Simultaneously, I would ensure a complete review has been made determining if the
company has an established no solicitation (ns) policy. According to our text, a no
solicitation policy restricts employees and outsiders from distributing literature or soliciting
union membership on company premises.(Mathis, Jackson & Valentine, 2014, p.575) If a
policy is not established or has been in place but loosely observed, I would begin the
campaign against unionizing by insisting that managers implement a ns policy or begin
enforcing the previously established policy immediately.
The next step I would take to protect the company from unionization is to educate all
managers and supervisors that are exempt from voting or joining a union on the grounds of
the National Labor Relations Act on the standards of the legalities involved so that all parties
observe the letter of the law. (Mathis, et al., 2014, p.578). I would collect signed attendance
sheets for the training signifying that the company has sufficiently trained staff on the
regulations regarding restrictions in accordance with the NLRB and other requirements
regarding unionization efforts.
I would ensure that managers and supervisors understand that the company is against
unionization and outline illegal activities that will not be tolerated. I would also encourage
managers to be receptive to dialog and not engage in hostile conversations but take a stance
of gratitude for the job they have and that there are worse situations than one bad year in a
companys profits.
Next, I would bring in a smaller team from the legal department and my most trusted
managers and supervisors and establish a union busting team to engage the threat directly.
James 5:12 (CEB) says, Most important, my brothers and sisters, never make a solemn
pledgeneither by heaven nor earth, nor by anything else. Instead, speak with a simple
Yes or No, or else you may fall under judgment. I would tap into the grapevine, get the
pulse of the organization, and ensure that those that are adamant about going against the
company by taking a pro-union stance know that their pledge to a union is permanent. It will
establish a clear line between themselves and the company that could only be crossed by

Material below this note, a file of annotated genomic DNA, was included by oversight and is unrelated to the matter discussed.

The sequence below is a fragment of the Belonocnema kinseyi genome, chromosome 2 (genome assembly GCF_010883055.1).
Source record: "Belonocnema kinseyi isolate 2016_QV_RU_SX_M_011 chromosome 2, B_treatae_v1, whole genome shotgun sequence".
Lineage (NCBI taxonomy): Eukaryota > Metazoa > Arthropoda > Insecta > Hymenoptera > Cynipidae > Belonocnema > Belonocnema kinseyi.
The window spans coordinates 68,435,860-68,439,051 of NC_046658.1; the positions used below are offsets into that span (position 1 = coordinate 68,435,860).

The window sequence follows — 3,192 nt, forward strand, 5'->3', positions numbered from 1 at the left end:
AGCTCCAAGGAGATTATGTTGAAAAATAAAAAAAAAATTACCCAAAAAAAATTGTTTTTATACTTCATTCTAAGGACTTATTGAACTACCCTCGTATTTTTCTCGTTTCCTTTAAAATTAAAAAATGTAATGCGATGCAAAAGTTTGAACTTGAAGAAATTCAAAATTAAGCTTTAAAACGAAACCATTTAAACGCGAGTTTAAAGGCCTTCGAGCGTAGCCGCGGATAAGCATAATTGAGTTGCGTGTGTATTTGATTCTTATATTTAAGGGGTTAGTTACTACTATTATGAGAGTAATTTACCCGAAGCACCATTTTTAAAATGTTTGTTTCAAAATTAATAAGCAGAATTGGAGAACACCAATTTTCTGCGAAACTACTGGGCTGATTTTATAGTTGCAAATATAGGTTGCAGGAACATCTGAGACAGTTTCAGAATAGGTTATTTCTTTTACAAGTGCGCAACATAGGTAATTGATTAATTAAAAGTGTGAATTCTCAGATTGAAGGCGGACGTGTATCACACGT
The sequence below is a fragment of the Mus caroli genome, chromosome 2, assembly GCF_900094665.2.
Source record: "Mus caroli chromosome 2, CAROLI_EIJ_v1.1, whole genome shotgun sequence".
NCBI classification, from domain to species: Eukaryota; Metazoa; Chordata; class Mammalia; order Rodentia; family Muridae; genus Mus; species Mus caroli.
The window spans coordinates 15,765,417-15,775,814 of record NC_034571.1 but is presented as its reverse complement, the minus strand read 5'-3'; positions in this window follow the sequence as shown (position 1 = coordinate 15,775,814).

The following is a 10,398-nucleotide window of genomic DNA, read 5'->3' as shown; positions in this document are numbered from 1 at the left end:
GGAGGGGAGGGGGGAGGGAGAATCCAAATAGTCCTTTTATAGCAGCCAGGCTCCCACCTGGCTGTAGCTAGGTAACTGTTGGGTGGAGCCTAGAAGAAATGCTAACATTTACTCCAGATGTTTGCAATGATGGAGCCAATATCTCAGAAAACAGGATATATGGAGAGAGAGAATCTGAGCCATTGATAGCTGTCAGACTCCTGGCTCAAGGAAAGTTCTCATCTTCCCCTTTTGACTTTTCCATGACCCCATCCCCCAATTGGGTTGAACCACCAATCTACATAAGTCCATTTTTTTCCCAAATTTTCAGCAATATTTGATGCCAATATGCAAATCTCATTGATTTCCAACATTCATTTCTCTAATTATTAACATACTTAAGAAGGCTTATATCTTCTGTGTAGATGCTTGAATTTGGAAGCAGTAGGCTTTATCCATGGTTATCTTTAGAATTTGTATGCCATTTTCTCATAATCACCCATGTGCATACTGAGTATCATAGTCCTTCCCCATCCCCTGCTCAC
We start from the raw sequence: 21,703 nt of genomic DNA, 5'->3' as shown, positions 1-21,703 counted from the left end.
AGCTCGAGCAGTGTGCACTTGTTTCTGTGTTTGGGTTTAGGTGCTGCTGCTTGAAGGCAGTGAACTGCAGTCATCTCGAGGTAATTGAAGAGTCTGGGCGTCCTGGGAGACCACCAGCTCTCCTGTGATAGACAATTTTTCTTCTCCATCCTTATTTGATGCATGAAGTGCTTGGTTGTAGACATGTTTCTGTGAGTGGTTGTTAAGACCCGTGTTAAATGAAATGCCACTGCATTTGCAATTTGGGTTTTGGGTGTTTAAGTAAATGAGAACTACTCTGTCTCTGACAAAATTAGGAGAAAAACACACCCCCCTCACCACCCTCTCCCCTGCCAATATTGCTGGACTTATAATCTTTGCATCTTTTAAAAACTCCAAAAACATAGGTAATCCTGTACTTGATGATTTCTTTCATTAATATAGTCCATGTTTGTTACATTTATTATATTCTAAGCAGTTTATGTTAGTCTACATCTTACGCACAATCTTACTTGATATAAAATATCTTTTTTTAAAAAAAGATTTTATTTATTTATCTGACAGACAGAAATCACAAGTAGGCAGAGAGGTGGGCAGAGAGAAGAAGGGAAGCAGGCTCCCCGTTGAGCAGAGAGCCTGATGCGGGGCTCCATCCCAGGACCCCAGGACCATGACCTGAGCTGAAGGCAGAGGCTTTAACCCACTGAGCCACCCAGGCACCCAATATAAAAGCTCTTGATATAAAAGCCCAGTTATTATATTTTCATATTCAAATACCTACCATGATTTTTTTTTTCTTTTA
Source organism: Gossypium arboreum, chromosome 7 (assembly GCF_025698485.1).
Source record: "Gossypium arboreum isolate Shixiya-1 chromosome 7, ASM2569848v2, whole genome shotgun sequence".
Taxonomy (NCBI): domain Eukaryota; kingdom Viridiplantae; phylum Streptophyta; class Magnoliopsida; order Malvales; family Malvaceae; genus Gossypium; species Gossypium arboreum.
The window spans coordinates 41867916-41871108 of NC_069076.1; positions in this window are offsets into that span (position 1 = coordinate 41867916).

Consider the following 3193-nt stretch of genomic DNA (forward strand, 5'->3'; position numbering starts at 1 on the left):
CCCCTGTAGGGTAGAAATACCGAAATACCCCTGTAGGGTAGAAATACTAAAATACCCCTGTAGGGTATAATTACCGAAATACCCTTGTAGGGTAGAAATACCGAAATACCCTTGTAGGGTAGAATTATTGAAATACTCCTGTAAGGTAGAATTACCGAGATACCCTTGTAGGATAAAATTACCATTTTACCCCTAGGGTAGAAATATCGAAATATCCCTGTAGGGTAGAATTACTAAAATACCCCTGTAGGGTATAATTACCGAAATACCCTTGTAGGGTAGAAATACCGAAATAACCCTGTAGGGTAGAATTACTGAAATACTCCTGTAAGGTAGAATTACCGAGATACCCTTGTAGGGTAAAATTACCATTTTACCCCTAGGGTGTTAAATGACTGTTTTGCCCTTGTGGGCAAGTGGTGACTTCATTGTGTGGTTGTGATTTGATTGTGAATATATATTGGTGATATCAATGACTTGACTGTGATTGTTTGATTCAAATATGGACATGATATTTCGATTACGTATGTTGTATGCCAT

elected union representatives who may have ulterior motives besides the best interest of
employees and the companys well-being. Along with the benefits of unionization, there are
drawbacks, which include loss of autonomy, union dues, a less collaborative work
environment as well as higher costs to the company. (Keller, n.d.)
Lastly, I would encourage managers to be knowledgeable about the history of unions and
how they have changed little since the 1930s. In the early years, they made a real difference
and brought about needed changes in society when workers were routinely exploited and
treated inhumanely, their usefulness has become questionable in the modern working
environment. (Shark, 2012) I would pose questions that would encourage thoughtful

consideration of the changes a union would bring, for instance, although they do offer certain
protections to workers would you value working at a company that only promotes people
based on seniority and not good work? How about employees that become lazy and begin
performing minimum work efforts? Would you pick up their slack and protect them from
dismissal? Should management have the option of rewarding good work and correcting
displeasing work ethics based on the merit of each individual and not under protection of the
perceived union protection umbrella?
The decision to unionize should not be treated lightly. For many American industries, the
burdens that unions have imposed have removed any hope they will ever have of competing
on a global scale. Some have even moved entire companies and production overseas to a
more favorable environment.